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Officers in Pews, Pastors in Police Cars: Program Lets Police and Community Walk a Mile in Each Other's Shoes

10-26-2018
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INDIANAPOLIS, IN – A division between the police and certain communities is nothing new and while many enjoy an amicable relationship with law enforcement, social media shines a light on the division and broken trust.

"I think police-community relations are quite good, now there are a few neighborhoods where the relationships are pretty damaged," said Vikrant Reddy, Senior Research Fellow with Koch Institute. 

"A lot of times these are African American neighborhoods, they are low-income neighborhoods and in these places, there are a lot of things that have happened to cause mistrust between both sides," he continued.  
 
Walking a Mile in Each Other's Shoes

But in Indianapolis, members of the law enforcement and community leaders are hoping to exchange vantage points and walk a mile in each other's shoes all thanks to a program called One Cop.

"One thing unique and special about One Cop is that is really focused on beat police officers, these are the people who, if they are doing their job correctly, are literally walking up and down the block," Reddy explained to CBN News. 
 
Police officers rounding the block is something this community sees almost every day.  What they don't usually see is a nun or a pastor in a police car or police officers seated in pews during the week.  

The team at One Cop believes churches are uniquely positioned to break down any walls existing between police and those they are sworn to protect.  

The initiative has been successfully implemented in Atlanta already. 

The interactive program also allows clergy to try their hand at "being officers" and facing the many challenges and pressure of split-second decisions.  
 
Getting Clergy Involved

"The real leaders, are church leaders, so if you want to talk to the community, a lot of times what that means is talking to the church and reaching people through the church and through their leadership," said Reddy.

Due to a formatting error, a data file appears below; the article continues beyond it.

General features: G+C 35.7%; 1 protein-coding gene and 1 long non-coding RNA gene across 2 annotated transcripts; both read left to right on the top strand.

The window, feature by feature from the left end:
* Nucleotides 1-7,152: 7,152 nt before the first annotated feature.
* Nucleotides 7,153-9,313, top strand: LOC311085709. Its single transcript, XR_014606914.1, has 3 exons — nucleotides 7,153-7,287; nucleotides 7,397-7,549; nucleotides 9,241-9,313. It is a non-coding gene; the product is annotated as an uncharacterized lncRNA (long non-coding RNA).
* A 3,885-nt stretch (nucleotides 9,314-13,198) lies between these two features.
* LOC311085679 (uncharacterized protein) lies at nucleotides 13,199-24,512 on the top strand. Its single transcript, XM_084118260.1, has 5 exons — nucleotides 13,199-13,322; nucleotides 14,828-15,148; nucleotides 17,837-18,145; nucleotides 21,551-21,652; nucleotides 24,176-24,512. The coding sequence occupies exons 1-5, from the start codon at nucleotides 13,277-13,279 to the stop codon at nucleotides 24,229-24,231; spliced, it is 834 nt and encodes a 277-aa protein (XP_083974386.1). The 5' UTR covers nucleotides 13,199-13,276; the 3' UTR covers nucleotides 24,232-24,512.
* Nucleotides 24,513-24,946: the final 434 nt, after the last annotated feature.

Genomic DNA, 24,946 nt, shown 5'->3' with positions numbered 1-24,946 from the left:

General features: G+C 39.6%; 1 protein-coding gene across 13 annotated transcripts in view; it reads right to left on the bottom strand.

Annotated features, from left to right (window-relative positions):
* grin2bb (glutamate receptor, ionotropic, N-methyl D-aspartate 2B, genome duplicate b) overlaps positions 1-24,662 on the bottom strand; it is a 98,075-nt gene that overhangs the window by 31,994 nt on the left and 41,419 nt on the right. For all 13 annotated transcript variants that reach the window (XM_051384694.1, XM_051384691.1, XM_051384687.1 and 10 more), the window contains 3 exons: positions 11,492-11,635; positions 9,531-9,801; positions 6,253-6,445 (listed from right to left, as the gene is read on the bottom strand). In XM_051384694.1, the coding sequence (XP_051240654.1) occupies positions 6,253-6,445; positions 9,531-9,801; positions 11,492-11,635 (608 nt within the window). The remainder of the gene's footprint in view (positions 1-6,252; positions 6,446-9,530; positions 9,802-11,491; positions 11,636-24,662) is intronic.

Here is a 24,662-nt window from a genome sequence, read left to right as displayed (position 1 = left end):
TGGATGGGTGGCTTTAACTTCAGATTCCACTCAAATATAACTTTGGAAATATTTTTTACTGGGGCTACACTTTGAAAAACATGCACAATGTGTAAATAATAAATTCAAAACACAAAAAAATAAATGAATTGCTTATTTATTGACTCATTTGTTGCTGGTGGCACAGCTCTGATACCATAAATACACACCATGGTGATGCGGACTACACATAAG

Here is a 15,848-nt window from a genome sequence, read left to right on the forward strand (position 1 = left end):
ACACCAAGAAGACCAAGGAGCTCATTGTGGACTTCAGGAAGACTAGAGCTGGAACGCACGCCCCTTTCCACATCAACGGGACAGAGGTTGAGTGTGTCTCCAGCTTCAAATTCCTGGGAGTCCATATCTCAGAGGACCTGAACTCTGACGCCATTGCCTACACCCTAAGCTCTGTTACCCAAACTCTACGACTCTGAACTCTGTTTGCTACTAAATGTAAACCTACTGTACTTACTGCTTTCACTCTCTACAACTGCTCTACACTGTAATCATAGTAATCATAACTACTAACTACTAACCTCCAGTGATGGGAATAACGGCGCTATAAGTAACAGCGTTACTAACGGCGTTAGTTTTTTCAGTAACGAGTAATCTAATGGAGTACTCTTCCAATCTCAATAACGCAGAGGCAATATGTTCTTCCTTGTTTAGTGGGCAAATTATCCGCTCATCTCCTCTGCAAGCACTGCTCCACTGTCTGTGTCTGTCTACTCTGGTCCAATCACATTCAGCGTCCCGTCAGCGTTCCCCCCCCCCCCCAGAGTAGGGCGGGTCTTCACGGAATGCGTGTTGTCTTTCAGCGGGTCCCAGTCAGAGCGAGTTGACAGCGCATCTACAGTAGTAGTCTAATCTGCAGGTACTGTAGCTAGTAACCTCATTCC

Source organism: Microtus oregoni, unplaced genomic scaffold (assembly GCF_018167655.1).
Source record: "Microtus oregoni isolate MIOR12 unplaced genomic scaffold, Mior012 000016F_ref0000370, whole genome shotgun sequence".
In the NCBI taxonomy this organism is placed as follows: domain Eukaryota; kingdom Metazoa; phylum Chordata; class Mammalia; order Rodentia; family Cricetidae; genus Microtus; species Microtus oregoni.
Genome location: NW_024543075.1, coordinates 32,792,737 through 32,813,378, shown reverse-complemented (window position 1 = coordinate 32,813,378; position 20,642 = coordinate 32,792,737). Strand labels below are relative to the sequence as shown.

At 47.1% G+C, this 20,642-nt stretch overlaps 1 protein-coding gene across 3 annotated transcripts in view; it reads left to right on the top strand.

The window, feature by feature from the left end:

And that's why the program assigns officers to visit and mingle with each of the 15 congregations participating in the program. 
 
And pastors are ready to play their part as well. 
 
"To walk the streets with a police officer would be an eye-opening experience," said Jim Wright, pastor of Warren Baptist Church, located on the city's east side. 
 
Wright jumped at the opportunity to be a liaison and perhaps more. 
 
"Introducing them to the community and being a host site for the community would be a really good way of connecting the community with the police officers with us as the bridge and then Lord willing opening up the door to share the gospel," said Wright.  
 
Local law enforcement is also eager to open doors and make a good first impression. 
 
Marion County Sheriff John Layton hopes renewing relationships can help cut down on counterproductive codes like "no snitching."  

The Good Outnumber the Bad 

Layton also wants to create and build levels of respect. 
 
"You shouldn't have to fear a uniform, ever fear a uniform, but please respect it," Layton told CBN News.